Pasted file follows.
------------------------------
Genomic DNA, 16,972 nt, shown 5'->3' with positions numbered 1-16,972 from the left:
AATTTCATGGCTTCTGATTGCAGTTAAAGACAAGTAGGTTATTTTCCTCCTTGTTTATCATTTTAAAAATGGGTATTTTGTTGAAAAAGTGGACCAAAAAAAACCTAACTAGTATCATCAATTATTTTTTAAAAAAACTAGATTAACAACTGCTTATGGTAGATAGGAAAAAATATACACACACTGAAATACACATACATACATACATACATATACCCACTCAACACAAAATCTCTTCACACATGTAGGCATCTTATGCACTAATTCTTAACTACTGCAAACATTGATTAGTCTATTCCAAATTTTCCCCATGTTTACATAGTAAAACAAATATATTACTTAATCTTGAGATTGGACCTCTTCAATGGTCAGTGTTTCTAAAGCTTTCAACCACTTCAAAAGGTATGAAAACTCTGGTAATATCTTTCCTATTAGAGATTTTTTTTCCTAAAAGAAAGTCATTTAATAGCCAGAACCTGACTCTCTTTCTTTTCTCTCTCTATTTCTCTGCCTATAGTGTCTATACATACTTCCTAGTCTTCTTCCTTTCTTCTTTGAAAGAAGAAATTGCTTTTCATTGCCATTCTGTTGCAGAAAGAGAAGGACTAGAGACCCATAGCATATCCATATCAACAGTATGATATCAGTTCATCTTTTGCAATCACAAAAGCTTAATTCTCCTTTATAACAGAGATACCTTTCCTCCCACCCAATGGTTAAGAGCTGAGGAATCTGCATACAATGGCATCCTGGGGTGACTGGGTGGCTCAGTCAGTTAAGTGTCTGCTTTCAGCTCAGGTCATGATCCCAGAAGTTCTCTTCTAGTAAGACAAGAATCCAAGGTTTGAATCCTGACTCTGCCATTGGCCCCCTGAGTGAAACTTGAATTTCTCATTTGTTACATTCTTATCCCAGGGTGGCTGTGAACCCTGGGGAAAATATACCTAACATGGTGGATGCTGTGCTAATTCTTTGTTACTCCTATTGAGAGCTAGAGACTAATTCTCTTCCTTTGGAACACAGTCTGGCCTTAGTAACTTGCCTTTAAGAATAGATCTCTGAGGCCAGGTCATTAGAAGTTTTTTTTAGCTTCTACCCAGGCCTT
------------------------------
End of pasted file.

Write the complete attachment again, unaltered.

Genomic DNA, 16,972 nt, shown 5'->3' with positions numbered 1-16,972 from the left:
AATTTCATGGCTTCTGATTGCAGTTAAAGACAAGTAGGTTATTTTCCTCCTTGTTTATCATTTTAAAAATGGGTATTTTGTTGAAAAAGTGGACCAAAAAAAACCTAACTAGTATCATCAATTATTTTTTAAAAAAACTAGATTAACAACTGCTTATGGTAGATAGGAAAAAATATACACACACTGAAATACACATACATACATACATACATATACCCACTCAACACAAAATCTCTTCACACATGTAGGCATCTTATGCACTAATTCTTAACTACTGCAAACATTGATTAGTCTATTCCAAATTTTCCCCATGTTTACATAGTAAAACAAATATATTACTTAATCTTGAGATTGGACCTCTTCAATGGTCAGTGTTTCTAAAGCTTTCAACCACTTCAAAAGGTATGAAAACTCTGGTAATATCTTTCCTATTAGAGATTTTTTTTCCTAAAAGAAAGTCATTTAATAGCCAGAACCTGACTCTCTTTCTTTTCTCTCTCTATTTCTCTGCCTATAGTGTCTATACATACTTCCTAGTCTTCTTCCTTTCTTCTTTGAAAGAAGAAATTGCTTTTCATTGCCATTCTGTTGCAGAAAGAGAAGGACTAGAGACCCATAGCATATCCATATCAACAGTATGATATCAGTTCATCTTTTGCAATCACAAAAGCTTAATTCTCCTTTATAACAGAGATACCTTTCCTCCCACCCAATGGTTAAGAGCTGAGGAATCTGCATACAATGGCATCCTGGGGTGACTGGGTGGCTCAGTCAGTTAAGTGTCTGCTTTCAGCTCAGGTCATGATCCCAGAAGTTCTCTTCTAGTAAGACAAGAATCCAAGGTTTGAATCCTGACTCTGCCATTGGCCCCCTGAGTGAAACTTGAATTTCTCATTTGTTACATTCTTATCCCAGGGTGGCTGTGAACCCTGGGGAAAATATACCTAACATGGTGGATGCTGTGCTAATTCTTTGTTACTCCTATTGAGAGCTAGAGACTAATTCTCTTCCTTTGGAACACAGTCTGGCCTTAGTAACTTGCCTTTAAGAATAGATCTCTGAGGCCAGGTCATTAGAAGTTTTTTTTAGCTTCTACCCAGGCCTT